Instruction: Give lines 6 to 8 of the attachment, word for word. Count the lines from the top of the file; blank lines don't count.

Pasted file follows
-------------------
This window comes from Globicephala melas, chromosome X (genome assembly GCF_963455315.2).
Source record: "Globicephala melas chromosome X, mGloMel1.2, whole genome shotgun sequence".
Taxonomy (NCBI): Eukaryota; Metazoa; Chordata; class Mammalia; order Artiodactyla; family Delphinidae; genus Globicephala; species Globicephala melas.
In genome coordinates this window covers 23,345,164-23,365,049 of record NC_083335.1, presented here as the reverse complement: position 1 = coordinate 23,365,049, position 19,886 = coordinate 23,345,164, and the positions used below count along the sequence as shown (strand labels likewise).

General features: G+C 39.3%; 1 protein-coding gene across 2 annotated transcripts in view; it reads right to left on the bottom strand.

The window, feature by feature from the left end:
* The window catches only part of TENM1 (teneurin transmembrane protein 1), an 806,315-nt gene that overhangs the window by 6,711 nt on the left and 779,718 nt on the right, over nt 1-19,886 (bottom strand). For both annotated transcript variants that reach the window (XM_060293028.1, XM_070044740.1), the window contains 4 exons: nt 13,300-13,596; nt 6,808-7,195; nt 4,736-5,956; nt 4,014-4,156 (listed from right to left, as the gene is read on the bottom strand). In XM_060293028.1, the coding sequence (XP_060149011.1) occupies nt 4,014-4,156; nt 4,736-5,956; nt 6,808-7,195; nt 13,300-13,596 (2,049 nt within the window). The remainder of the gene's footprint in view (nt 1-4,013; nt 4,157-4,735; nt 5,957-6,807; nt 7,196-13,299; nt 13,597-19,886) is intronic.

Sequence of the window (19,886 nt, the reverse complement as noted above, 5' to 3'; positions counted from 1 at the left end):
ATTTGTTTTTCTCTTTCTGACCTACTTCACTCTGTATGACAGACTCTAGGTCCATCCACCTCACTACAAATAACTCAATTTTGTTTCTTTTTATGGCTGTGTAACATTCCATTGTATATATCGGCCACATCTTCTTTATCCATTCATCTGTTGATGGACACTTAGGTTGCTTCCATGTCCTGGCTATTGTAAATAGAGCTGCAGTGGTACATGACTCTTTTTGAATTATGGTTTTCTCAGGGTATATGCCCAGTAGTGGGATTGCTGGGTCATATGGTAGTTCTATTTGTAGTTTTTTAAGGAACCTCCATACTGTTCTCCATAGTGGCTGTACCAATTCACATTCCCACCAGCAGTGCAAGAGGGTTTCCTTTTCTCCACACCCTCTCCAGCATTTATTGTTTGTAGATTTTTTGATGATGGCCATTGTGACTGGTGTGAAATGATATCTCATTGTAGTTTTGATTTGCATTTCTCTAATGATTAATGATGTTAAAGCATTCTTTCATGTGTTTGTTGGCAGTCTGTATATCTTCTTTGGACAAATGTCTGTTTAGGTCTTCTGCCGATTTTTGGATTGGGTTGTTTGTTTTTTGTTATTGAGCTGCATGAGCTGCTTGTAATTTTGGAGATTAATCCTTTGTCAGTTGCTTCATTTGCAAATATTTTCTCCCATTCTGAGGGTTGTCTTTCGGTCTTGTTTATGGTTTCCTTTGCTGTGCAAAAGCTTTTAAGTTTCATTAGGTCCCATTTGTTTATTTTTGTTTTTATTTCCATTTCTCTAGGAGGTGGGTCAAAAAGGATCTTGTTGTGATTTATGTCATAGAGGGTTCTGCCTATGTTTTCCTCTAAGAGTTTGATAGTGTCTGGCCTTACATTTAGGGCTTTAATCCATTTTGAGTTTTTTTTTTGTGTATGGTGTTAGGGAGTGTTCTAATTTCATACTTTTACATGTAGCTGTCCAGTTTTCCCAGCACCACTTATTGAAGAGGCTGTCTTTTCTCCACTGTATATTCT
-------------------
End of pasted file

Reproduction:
The window, feature by feature from the left end:
* The window catches only part of TENM1 (teneurin transmembrane protein 1), an 806,315-nt gene that overhangs the window by 6,711 nt on the left and 779,718 nt on the right, over nt 1-19,886 (bottom strand). For both annotated transcript variants that reach the window (XM_060293028.1, XM_070044740.1), the window contains 4 exons: nt 13,300-13,596; nt 6,808-7,195; nt 4,736-5,956; nt 4,014-4,156 (listed from right to left, as the gene is read on the bottom strand). In XM_060293028.1, the coding sequence (XP_060149011.1) occupies nt 4,014-4,156; nt 4,736-5,956; nt 6,808-7,195; nt 13,300-13,596 (2,049 nt within the window). The remainder of the gene's footprint in view (nt 1-4,013; nt 4,157-4,735; nt 5,957-6,807; nt 7,196-13,299; nt 13,597-19,886) is intronic.

Sequence of the window (19,886 nt, the reverse complement as noted above, 5' to 3'; positions counted from 1 at the left end):